Santana Row, which is now San Jose’s go-to destination for upscale shopping and dining but still under construction ten years ago, had erupted in a monstrous fire that rained fiery embers on nearby homes and apartments and tested the city’s fire department like never before, reports Silicon Valley Mercury News.
The Santana Row fire went to 11 alarms and became the worst in San Jose’s history. The San Jose Fire Department — forced for the first time to seek help from outside Santa Clara County — called in more than 200 firefighters and 70 trucks, engines and other vehicles from San Jose and 11 other departments.
The smoke and flames caused more than $100 million in damage to the shopping center site, and falling embers that ignited roofs half a mile away destroyed more than 30 apartments and townhouses in the Moorpark neighborhood, causing $2.5 million in damage.
Despite the immense danger and challenge of battling fires on two fronts, no one was seriously hurt.
Fire officials were never able to determine exactly how the blaze started. But they noted that large construction sites are vulnerable to catastrophic fires before sprinkler systems, drywall and other fireproofing are added to protect the wooden framing.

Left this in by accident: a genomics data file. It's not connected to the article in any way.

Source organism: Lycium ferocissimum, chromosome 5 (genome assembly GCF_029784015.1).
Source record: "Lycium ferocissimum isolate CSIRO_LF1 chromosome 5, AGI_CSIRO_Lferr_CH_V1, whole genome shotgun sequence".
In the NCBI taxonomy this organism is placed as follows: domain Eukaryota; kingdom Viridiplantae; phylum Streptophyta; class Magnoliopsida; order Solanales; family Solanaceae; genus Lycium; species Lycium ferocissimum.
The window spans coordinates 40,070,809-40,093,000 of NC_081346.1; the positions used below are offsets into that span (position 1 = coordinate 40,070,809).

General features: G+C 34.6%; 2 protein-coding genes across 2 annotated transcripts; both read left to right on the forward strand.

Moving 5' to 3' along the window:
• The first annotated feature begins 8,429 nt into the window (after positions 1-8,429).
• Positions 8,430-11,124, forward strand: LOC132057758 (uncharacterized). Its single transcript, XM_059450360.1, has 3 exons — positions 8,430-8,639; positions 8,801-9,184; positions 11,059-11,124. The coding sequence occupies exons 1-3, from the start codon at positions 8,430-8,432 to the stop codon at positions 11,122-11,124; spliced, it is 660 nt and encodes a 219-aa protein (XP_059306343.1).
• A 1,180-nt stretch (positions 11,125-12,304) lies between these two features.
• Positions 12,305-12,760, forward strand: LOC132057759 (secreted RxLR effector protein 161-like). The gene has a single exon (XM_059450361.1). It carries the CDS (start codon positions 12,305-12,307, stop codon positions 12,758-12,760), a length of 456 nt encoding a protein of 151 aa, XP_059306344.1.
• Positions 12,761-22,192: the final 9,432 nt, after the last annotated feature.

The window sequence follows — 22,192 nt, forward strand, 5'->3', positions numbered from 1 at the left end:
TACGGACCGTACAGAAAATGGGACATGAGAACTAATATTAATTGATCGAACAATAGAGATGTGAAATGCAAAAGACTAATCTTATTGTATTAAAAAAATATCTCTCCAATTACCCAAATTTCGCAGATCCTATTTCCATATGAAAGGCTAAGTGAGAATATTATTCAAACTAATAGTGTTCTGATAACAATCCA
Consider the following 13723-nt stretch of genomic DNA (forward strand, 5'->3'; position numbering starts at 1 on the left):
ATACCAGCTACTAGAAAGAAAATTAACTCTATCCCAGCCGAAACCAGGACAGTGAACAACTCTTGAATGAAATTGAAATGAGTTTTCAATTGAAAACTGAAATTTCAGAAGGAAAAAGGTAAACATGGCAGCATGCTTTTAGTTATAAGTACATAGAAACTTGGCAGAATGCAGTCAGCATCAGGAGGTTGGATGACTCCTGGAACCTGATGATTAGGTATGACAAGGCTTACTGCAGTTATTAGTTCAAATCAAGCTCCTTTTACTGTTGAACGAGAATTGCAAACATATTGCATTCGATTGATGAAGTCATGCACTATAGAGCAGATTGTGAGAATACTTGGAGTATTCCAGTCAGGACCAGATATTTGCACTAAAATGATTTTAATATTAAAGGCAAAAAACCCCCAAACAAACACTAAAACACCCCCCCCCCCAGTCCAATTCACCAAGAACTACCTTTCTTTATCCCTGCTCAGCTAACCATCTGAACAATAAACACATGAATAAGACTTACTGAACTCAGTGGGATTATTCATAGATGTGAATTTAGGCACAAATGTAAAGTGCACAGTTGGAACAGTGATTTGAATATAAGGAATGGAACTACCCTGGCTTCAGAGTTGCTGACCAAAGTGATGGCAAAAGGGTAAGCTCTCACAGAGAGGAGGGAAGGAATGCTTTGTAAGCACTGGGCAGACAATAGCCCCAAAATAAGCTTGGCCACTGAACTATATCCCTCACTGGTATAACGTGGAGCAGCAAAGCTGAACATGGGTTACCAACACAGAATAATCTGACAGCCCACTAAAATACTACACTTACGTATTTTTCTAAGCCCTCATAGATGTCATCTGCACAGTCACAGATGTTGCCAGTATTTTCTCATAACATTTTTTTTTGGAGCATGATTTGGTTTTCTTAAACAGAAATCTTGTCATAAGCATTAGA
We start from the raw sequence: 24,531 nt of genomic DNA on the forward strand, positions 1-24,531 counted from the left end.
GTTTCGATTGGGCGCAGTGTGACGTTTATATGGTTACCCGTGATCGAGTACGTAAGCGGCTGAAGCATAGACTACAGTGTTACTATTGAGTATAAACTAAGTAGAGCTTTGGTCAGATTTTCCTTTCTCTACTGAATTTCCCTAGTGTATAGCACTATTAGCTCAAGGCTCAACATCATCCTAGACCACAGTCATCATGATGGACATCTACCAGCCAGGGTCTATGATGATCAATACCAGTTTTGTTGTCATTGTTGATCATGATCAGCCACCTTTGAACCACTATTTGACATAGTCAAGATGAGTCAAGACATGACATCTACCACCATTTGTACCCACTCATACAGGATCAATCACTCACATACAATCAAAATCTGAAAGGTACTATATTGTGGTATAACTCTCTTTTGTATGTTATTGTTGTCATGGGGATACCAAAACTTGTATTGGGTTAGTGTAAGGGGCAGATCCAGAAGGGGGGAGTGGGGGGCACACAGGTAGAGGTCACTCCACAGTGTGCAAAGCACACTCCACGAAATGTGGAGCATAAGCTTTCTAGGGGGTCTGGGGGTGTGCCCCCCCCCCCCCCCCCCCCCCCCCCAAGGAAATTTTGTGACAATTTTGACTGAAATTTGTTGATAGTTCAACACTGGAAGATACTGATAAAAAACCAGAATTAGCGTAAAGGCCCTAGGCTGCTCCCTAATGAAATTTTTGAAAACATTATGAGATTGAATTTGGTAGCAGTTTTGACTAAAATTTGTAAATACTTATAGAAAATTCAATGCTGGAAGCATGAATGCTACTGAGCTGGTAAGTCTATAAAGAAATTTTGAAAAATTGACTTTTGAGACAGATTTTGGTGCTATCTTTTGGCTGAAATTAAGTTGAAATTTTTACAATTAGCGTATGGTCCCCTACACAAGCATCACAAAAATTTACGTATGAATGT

The city’s fire chief at the time, Manuel Alarcon, was justifiably proud of the success his chronically understaffed department — along with firefighters who rushed to help from as far as San Mateo County — had in containing the catastrophe and limiting the damage.
“When I saw the amount of fire burning, I thought it was amazing there wasn’t more damage,” said San Jose fire Chief William McDonald, who was then chief in Fremont. “I was very impressed.”
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